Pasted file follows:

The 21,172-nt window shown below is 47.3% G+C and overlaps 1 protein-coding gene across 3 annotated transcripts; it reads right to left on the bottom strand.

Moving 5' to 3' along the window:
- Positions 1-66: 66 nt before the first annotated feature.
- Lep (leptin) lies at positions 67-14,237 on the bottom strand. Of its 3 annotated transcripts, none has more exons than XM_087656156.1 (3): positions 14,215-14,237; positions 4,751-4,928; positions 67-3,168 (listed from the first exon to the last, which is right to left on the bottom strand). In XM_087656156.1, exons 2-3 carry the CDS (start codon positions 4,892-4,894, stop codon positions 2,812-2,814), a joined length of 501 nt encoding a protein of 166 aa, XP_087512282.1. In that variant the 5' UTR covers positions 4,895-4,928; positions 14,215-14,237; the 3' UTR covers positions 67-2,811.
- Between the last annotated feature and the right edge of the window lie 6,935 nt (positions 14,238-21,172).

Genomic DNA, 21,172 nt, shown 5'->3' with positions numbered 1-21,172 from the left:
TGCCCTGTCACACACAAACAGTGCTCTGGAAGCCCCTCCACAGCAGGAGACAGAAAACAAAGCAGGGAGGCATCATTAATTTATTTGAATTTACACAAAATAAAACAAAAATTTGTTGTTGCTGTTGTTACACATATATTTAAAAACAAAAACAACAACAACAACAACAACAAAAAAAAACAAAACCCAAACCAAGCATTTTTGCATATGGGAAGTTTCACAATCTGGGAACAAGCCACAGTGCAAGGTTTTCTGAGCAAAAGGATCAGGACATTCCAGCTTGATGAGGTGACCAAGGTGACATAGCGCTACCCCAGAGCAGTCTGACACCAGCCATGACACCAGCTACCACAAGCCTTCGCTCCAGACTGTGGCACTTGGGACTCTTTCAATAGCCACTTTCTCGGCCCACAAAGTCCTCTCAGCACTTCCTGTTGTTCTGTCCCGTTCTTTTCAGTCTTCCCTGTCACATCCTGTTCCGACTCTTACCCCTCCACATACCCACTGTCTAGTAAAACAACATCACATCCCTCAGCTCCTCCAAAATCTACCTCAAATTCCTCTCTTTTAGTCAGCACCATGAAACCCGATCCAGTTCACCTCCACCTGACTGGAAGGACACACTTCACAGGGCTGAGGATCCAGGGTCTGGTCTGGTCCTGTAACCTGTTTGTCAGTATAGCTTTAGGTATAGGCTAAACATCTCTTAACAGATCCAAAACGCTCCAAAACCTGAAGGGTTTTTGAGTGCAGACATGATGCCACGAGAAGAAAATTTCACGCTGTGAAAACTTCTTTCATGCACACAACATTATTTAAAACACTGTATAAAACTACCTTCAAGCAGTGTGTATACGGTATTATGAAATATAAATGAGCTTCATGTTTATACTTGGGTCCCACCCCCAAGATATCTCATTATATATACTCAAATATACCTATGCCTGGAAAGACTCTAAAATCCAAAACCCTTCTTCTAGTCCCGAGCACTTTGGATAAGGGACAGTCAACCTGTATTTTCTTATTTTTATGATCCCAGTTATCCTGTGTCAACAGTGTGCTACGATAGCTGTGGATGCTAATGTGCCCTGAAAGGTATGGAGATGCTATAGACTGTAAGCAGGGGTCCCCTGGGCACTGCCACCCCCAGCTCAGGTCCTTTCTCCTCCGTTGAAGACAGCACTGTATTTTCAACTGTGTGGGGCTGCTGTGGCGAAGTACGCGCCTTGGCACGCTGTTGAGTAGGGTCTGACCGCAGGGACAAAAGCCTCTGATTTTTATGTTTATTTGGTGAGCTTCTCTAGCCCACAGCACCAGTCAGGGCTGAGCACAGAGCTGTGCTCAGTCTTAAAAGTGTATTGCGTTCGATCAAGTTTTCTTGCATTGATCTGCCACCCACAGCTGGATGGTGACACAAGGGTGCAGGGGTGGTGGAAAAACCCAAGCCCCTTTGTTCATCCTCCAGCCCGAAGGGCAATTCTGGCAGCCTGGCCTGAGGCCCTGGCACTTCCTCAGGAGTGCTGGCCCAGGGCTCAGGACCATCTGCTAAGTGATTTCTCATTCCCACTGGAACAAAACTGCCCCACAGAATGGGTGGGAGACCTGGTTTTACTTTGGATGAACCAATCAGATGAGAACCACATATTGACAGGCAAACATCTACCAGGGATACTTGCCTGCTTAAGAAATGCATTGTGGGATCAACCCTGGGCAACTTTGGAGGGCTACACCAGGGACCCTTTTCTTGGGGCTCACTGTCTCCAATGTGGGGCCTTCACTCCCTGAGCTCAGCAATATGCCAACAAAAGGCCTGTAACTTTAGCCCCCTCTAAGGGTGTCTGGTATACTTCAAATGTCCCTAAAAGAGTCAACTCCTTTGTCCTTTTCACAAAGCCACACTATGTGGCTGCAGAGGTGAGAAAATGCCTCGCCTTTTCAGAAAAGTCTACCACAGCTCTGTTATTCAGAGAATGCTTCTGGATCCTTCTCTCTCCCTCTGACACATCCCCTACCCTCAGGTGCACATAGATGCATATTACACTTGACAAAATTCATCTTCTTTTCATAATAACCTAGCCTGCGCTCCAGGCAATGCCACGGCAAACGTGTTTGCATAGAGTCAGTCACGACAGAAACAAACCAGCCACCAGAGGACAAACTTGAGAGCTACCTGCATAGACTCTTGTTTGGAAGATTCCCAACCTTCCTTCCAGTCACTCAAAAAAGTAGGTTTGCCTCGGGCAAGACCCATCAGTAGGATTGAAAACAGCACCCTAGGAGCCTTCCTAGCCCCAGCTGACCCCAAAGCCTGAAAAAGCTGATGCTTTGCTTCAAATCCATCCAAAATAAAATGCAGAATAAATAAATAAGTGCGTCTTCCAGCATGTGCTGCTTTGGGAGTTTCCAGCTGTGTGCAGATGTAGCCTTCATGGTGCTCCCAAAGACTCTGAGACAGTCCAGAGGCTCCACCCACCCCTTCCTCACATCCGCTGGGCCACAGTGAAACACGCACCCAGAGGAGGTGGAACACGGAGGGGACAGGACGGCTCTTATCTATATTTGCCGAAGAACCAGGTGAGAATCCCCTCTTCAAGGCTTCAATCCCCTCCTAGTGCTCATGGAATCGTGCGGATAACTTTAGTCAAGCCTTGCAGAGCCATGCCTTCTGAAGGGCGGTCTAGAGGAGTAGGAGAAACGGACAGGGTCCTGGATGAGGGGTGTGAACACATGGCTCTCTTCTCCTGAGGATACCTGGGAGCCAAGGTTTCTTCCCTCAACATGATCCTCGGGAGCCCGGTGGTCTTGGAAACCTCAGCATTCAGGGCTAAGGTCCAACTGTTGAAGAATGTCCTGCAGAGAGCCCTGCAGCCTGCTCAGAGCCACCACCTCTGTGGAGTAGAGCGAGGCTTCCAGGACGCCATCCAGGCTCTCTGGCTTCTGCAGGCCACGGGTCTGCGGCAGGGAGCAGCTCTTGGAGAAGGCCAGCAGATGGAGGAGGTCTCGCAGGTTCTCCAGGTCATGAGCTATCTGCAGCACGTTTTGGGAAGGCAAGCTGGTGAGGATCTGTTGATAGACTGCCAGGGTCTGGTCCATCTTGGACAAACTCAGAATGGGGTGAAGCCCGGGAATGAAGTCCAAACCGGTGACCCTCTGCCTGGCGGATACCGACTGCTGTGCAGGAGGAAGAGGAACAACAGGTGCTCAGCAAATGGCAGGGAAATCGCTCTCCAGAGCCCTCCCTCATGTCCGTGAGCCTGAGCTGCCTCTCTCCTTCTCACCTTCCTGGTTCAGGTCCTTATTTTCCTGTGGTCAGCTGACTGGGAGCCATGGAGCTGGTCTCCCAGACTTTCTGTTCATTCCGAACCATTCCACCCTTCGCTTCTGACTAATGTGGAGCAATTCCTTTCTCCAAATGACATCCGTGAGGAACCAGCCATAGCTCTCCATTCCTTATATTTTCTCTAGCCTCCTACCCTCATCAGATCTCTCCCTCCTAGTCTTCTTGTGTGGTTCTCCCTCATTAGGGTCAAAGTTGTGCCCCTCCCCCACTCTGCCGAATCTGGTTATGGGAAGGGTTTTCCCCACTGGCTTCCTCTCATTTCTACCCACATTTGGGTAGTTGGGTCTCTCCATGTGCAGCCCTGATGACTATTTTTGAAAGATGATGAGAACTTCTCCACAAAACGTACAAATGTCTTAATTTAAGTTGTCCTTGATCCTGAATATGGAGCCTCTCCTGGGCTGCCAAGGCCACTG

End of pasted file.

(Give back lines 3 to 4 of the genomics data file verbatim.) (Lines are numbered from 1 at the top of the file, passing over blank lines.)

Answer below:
- Positions 1-66: 66 nt before the first annotated feature.
- Lep (leptin) lies at positions 67-14,237 on the bottom strand. Of its 3 annotated transcripts, none has more exons than XM_087656156.1 (3): positions 14,215-14,237; positions 4,751-4,928; positions 67-3,168 (listed from the first exon to the last, which is right to left on the bottom strand). In XM_087656156.1, exons 2-3 carry the CDS (start codon positions 4,892-4,894, stop codon positions 2,812-2,814), a joined length of 501 nt encoding a protein of 166 aa, XP_087512282.1. In that variant the 5' UTR covers positions 4,895-4,928; positions 14,215-14,237; the 3' UTR covers positions 67-2,811.